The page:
Hematopoietic stem cell transplantation for people with β-thalassaemia

Cochrane Database Syst Rev. 2021 Apr 21;4:CD008708. doi: 10.1002/14651858.CD008708.pub5.


Background: Thalassaemia is an autosomal recessive blood disorder, caused by mutations in globin genes or their regulatory regions, resulting in a reduced rate of synthesis of one of the globin chains that make up haemoglobin. In β-thalassaemia there is an underproduction of β-globin chains combined with excess of free α-globin chains. The excess free α-globin chains precipitate in red blood cells, leading to their increased destruction (haemolysis) and ineffective erythropoiesis. The conventional treatment is based on the correction of haemoglobin through regular red blood cell transfusions and treating the iron overload that develops subsequently with iron chelation therapy. Although, early detection and initiations of such supportive treatment has improved the quality of life for people with transfusion-dependent thalassaemia, allogeneic hematopoietic stem cell transplantation is the only widely available therapy with a curative potential. Gene therapy for β-thalassaemia has recently received conditional authorisation for marketing in Europe, and may soon become widely available as another alternative therapy with curative potential for people with transfusion-dependent thalassaemia. This is an update of a previously published Cochrane Review.

Objectives: To evaluate the effectiveness and safety of different types of hematopoietic stem cell transplantation, in people with transfusion-dependent β-thalassaemia.

Search methods: We searched the Cochrane Cystic Fibrosis and Genetic Disorders Group Haemoglobinopathies Trials Register comprising references identified from comprehensive electronic database searches and handsearches of relevant journals and abstract books of conference proceedings. We also searched online trial registries. Date of the most recent search: 07 April 2021.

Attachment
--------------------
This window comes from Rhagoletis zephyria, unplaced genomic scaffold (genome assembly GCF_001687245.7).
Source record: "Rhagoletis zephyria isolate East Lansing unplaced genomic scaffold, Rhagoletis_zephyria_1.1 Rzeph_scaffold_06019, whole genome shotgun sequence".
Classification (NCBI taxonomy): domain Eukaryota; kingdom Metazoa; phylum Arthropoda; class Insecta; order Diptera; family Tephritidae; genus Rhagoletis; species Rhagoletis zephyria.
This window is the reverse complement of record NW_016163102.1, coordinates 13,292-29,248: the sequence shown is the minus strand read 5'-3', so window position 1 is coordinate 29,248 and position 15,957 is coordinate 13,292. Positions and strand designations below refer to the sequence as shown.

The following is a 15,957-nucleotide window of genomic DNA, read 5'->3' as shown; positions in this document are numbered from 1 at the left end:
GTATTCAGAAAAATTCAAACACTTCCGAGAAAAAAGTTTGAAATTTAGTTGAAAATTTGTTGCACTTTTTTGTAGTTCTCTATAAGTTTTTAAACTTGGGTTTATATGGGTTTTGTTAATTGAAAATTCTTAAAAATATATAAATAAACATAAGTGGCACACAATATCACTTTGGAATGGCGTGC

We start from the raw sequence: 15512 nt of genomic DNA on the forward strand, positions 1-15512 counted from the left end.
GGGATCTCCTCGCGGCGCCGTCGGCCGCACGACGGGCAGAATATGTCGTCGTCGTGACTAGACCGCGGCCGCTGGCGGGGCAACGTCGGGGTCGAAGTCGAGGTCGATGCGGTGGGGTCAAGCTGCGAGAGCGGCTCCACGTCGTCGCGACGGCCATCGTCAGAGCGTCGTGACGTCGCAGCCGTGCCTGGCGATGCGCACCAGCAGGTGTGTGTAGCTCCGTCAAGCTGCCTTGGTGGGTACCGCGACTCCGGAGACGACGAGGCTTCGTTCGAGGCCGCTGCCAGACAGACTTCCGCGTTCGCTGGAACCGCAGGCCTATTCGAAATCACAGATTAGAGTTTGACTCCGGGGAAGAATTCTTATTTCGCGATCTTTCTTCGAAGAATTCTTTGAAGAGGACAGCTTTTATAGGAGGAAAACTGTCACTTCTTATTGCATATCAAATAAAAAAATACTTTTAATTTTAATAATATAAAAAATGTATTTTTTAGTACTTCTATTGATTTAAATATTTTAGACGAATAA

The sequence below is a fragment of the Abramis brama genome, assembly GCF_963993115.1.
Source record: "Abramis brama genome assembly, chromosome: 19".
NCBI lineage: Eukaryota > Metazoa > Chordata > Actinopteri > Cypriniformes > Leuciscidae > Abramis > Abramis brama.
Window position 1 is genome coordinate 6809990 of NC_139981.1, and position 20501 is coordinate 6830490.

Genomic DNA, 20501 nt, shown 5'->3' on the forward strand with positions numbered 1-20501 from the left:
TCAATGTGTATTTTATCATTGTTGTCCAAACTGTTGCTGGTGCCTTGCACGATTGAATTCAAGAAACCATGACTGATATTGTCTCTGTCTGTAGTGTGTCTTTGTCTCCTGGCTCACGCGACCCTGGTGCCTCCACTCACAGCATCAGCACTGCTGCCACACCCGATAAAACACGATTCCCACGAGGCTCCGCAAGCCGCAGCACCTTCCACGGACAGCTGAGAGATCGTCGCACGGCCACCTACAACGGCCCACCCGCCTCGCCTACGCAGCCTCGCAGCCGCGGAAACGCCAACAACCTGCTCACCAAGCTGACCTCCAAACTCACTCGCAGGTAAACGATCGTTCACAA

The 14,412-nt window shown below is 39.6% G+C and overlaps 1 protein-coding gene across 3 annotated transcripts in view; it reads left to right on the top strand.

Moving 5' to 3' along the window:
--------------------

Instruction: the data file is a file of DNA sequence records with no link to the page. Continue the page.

Selection criteria: Randomised controlled trials and quasi-randomised controlled trials comparing hematopoietic stem cell transplantation with each other or with standard therapy (regular transfusion and chelation regimen).

Data collection and analysis: Two review authors independently screened trials and had planned to extract data and assess risk of bias using standard Cochrane methodologies and assess the quality using GRADE approach, but no trials were identified for inclusion in the current review.

Main results: No relevant trials were retrieved after a comprehensive search of the literature.

Authors' conclusions: We were unable to identify any randomised controlled trials or quasi-randomised controlled trials on the effectiveness and safety of different types of hematopoietic stem cell transplantation in people with transfusion-dependent β-thalassaemia. The absence of high-level evidence for the effectiveness of these interventions emphasises the need for well-designed, adequately-powered, randomised controlled clinical trials.

Publication types

  • Review
  • Research Support, Non-U.S. Gov't